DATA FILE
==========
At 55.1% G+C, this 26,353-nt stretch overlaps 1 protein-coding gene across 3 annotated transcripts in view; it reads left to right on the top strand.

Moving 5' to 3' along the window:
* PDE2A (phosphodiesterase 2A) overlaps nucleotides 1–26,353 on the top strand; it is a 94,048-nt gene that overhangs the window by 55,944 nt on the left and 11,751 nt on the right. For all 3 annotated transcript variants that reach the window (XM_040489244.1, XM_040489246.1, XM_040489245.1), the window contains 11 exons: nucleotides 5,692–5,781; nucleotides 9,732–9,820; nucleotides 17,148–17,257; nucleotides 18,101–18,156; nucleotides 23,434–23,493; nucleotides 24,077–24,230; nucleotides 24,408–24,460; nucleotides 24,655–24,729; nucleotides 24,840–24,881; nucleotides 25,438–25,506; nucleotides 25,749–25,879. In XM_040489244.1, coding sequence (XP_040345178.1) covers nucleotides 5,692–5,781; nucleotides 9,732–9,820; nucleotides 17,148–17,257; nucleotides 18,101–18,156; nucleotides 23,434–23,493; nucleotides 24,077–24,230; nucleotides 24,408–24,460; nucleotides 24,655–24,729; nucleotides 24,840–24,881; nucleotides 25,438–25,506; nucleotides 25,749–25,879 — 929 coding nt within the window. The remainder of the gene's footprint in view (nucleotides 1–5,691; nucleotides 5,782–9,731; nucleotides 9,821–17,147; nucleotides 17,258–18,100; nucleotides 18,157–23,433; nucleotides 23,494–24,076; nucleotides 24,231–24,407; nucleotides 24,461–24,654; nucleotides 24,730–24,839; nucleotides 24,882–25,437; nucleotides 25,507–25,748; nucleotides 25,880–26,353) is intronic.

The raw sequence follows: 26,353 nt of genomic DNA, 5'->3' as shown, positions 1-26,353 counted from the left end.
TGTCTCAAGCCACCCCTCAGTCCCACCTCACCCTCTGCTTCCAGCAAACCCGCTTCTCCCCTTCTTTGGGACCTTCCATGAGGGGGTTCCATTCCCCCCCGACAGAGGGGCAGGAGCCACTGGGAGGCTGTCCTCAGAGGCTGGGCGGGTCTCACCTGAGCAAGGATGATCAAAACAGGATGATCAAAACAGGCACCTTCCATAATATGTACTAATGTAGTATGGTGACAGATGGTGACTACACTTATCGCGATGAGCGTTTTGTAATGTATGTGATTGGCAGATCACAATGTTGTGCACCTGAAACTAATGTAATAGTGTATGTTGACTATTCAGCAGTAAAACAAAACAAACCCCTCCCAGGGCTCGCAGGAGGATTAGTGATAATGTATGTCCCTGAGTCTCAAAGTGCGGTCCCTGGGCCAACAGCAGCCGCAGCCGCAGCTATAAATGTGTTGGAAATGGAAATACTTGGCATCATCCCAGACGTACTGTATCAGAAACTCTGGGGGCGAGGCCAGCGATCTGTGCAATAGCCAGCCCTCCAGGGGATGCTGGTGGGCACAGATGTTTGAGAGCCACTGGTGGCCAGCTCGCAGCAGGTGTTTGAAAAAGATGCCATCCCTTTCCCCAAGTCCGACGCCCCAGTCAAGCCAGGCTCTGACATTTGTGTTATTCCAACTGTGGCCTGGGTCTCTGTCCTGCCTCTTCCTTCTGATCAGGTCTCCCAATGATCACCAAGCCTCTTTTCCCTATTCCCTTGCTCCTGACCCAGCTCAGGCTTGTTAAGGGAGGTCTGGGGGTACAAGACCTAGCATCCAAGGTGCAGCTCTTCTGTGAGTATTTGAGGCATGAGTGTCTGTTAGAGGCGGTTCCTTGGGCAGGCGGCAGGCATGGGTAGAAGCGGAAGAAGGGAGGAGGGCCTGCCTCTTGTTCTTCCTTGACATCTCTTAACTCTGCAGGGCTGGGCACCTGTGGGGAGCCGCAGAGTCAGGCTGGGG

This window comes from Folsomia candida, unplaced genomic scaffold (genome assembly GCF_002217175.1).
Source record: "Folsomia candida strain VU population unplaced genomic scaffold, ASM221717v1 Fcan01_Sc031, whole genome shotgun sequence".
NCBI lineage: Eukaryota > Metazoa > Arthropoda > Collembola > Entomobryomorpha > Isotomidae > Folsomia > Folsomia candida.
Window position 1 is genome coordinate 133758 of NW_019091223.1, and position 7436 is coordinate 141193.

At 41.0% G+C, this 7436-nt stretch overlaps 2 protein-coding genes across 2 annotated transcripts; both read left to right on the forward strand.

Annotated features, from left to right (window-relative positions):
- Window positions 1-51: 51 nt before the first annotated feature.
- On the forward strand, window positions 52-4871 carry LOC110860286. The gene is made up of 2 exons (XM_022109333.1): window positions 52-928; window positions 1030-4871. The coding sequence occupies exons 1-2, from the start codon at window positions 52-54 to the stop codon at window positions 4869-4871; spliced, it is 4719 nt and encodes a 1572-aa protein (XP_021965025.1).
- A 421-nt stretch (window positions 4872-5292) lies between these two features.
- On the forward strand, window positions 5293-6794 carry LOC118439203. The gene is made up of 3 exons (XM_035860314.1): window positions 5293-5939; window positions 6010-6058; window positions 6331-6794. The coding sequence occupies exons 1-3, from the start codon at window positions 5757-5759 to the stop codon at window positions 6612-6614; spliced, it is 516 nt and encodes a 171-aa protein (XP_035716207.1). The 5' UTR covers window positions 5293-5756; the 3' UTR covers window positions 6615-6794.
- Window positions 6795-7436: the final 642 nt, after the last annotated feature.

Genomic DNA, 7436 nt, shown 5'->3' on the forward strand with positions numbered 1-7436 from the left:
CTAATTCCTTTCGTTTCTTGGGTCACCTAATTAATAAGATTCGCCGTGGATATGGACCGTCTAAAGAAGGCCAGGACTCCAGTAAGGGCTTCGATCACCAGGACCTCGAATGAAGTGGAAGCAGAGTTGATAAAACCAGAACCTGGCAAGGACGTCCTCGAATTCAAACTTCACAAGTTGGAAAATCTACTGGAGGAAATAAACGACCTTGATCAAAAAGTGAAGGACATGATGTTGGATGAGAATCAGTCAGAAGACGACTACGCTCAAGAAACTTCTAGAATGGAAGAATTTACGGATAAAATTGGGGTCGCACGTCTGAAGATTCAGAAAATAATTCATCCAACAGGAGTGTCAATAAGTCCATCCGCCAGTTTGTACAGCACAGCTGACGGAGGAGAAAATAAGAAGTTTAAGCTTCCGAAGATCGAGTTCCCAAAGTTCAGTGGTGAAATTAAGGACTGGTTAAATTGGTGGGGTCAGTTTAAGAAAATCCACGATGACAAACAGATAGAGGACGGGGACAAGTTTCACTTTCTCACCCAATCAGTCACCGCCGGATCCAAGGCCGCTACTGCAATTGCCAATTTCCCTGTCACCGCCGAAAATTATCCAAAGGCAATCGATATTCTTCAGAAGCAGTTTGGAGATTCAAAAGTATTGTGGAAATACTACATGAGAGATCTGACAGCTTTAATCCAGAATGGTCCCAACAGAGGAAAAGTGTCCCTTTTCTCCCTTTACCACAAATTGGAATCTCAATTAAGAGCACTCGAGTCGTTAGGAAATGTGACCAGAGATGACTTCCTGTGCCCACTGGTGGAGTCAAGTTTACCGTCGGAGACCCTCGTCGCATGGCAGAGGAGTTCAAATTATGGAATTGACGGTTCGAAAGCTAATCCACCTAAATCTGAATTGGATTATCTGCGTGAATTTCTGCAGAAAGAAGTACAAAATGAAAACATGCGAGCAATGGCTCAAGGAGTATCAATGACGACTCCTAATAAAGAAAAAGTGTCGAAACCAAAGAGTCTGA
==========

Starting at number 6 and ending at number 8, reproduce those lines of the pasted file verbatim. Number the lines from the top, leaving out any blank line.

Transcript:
This window comes from Folsomia candida, unplaced genomic scaffold (genome assembly GCF_002217175.1).
Source record: "Folsomia candida strain VU population unplaced genomic scaffold, ASM221717v1 Fcan01_Sc031, whole genome shotgun sequence".
NCBI lineage: Eukaryota > Metazoa > Arthropoda > Collembola > Entomobryomorpha > Isotomidae > Folsomia > Folsomia candida.